September 5, Vol. 24, No. 9        

Listening Tour Stops for Staff Friday   

null Carnegie Mellon President Subra Suresh's Listening Tour to seek input, comments and ideas about CMU from the university community will continue tomorrow, Friday, Sept. 6, when he meets with staff from
noon - 1 p.m. in the Posner Center.

Earlier this week he met with graduate students and faculty, and at 5 p.m. today he will be meeting with undergraduate students in Rashid Auditorium in the Hillman Center.  Additional sessions are being scheduled.

In addition to the forums, you can send your ideas and comments to President Suresh through his Listening Tour Website.

Send your thoughts to President Suresh.

CMU Among Global Leaders at Summer Davos  

Carnegie Mellon will once again have a seat at the table among the premier thought leaders around the globe at the World Economic Forum's Annual Meeting of the New Champions in China (Summer Davos), Sept. 11-13.  This year's summer meetings in Dalian, China, focus on "Meeting the Innovation Imperative."

President Subra Suresh and faculty members Justine Cassell, the Charles M. Geschke Director of the Human Computer Interaction Institute, and Erica Fuchs, associate professor of engineering and public policy, have been invited by the WEF to participate in various meetings and panel discussions. Nine alumni, including three trustees and several parents of past and current students are also scheduled to attend.

Cassell is head of the WEF's Global Agenda Council (GAC) on Robotics and Smart Devices. GACs are global communities of experts in the fields of academia, business, government, international organizations and society. Fuchs was selected to the forum's Community of Young Scientists, a group of 40-50 scientists under the age of 40 chosen to participate alongside business and political leaders in Summer Davos.

Trustee Eric Giler (TPR'77) is CEO of WiTricity Corporation, which is being honored as a "Technology Pioneer" by the WEF.  WiTricity is developing wireless electricity technology. Also being honored as a Technology Pioneer is Nest Labs, a startup founded by alumnus Matt Rogers (E'04,'05) that designed the Next Learning Thermostat, an energy-saving, programmable device that can be controlled remotely.

Read more about CMU's involvement in Summer Davos.

Not Your Father's Cadillac; This Drives Itself     

null U.S. Rep. Bill Shuster (R-Pa), chairman of the House Transportation and Infrastructure Committee, and Barry Schoch, secretary of the Pennsylvania Department of Transportation, took a ride in CMU's self-driving Cadillac SRX yesterday as it negotiated congestion, changed lanes and merged in and out of highway traffic during a 33-mile drive from Cranberry, Pa., to the Pittsburgh International Airport.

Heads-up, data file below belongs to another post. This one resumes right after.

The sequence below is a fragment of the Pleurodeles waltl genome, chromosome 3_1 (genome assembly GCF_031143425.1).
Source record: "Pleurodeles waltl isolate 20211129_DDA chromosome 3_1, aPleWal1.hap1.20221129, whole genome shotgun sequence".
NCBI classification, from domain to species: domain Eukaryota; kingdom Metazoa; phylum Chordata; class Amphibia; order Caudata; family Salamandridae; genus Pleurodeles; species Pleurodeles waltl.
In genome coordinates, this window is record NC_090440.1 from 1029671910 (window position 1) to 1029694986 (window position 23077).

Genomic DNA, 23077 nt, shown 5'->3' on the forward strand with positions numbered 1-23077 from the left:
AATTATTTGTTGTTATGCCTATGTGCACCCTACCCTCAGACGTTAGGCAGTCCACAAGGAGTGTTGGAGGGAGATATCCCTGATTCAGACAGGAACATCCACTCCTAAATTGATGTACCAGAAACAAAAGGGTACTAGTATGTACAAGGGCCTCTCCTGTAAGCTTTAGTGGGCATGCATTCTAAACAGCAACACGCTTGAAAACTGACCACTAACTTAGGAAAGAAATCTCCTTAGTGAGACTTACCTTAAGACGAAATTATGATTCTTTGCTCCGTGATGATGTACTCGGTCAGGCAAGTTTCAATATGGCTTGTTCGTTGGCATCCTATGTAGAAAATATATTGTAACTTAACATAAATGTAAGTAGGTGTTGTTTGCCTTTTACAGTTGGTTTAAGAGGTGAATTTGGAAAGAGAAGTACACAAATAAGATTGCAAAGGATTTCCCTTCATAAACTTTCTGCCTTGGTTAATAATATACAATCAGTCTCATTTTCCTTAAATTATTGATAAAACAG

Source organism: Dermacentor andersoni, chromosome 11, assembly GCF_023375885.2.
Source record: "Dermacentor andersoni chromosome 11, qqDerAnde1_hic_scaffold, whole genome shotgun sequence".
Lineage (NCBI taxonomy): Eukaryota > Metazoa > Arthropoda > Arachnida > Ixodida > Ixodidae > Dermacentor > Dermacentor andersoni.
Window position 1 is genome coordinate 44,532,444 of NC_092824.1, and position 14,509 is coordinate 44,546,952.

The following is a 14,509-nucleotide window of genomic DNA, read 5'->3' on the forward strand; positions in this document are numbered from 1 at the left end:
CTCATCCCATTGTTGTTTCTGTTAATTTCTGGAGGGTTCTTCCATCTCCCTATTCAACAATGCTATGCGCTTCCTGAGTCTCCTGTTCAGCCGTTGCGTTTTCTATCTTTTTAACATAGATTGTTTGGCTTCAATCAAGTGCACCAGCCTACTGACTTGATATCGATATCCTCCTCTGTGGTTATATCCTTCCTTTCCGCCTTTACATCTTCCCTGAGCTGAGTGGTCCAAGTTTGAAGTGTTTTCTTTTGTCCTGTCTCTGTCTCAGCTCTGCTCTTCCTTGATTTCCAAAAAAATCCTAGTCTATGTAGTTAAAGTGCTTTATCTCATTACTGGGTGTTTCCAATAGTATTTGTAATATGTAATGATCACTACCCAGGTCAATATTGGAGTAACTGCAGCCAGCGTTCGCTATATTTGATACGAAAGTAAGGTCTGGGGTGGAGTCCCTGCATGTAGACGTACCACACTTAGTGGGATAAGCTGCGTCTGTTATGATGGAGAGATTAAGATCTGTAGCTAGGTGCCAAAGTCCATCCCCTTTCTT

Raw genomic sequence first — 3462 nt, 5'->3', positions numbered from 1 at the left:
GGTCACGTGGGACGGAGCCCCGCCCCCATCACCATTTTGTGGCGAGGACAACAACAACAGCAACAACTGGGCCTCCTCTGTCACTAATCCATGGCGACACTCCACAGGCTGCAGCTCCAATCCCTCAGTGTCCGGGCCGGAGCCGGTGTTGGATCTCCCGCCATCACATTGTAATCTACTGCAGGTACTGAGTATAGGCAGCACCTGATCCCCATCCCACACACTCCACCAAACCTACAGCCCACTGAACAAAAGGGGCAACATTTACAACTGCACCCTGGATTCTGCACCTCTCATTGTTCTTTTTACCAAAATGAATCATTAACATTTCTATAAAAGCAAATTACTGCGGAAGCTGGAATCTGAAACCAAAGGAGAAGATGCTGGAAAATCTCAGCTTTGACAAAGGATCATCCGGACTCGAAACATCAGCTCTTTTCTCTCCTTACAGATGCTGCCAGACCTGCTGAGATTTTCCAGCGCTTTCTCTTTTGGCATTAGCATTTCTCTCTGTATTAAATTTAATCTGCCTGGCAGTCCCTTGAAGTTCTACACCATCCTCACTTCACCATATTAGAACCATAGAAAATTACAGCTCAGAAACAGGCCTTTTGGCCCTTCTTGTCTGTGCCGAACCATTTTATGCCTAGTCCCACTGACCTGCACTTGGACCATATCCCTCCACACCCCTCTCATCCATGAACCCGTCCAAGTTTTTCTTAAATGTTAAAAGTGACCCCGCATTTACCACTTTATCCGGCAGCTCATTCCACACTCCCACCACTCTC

Unlike some previous self-driving vehicles developed at CMU, the SRX doesn't bristle with exotic and expensive sensors. The conventional-looking vehicle uses only automotive-grade radars and lidars, which are unobtrusively embedded around the car. Its computers are hidden under the cargo floor.

In addition to controlling the steering, speed and braking, the autonomous systems also detect and avoid obstacles in the road, including traffic cones and barrels, as well as pedestrians and bicyclists, pausing until they are safely out of the way.

Raj Rajkumar, co-director of the CMU-General Motors Autonomous Driving Collaborative Research Lab, says the main goal of the driverless car is to reduce accidents and fatalities.

"The car's electronics are simply more reliable than people and will protect drivers from their own bad behavior as well as those of others, such as drinking or texting," Rajkumar said.

Read the full story.   


Website Shortens Wait for Kidney Transplants     

Tepper School Professor Sridhar Tayur has created an online resource that helps people identify kidney transplant centers and associated waiting times, and offers reduced fee or free "angel flights" to move patients and organs around the country as part of the GuardianWings program, a not-for-profit entity affiliated with OrganJet Corporation, also founded by Tayur.   
As many as 2,500 kidneys are wasted each year, many because the people who need these lifesaving transplants are either not registered in more than a handful of transplant centers or they can't afford to get there. Tayur, the Ford Distinguished Research Chair and professor of operations management at the Tepper School, argues that if patients knew about regions with shorter waiting times, they could take the time to invest in registering at these locations.
Unlike heart and lung waiting lists, entering a kidney transplant waiting list is done on a regional basis. Tayur's website, OrganJet/Services, lets users enter their zip code to determine other transplant centers with shorter waiting times that are in closest proximity to them. It also provides private jet service to help get customers to their surgeries when kidneys become available.
Read the full story in MEDCITY News

Help ensure the safety and well-being of the CMU community:
University Police: 412-268-2323
Ethics Hotline: 1-877-700-7050

Calendar Highlights 

  Personal Mention

Brad A. Myers
Andrew Shaindlin
Alex Hills
Raja Sooriamurthi

M. Bernardine Dias, Matthew Gaston, Anya Martin, M. Shernell Smith and Vanessa Veltre

 News Briefs
Submit News
Follow Us on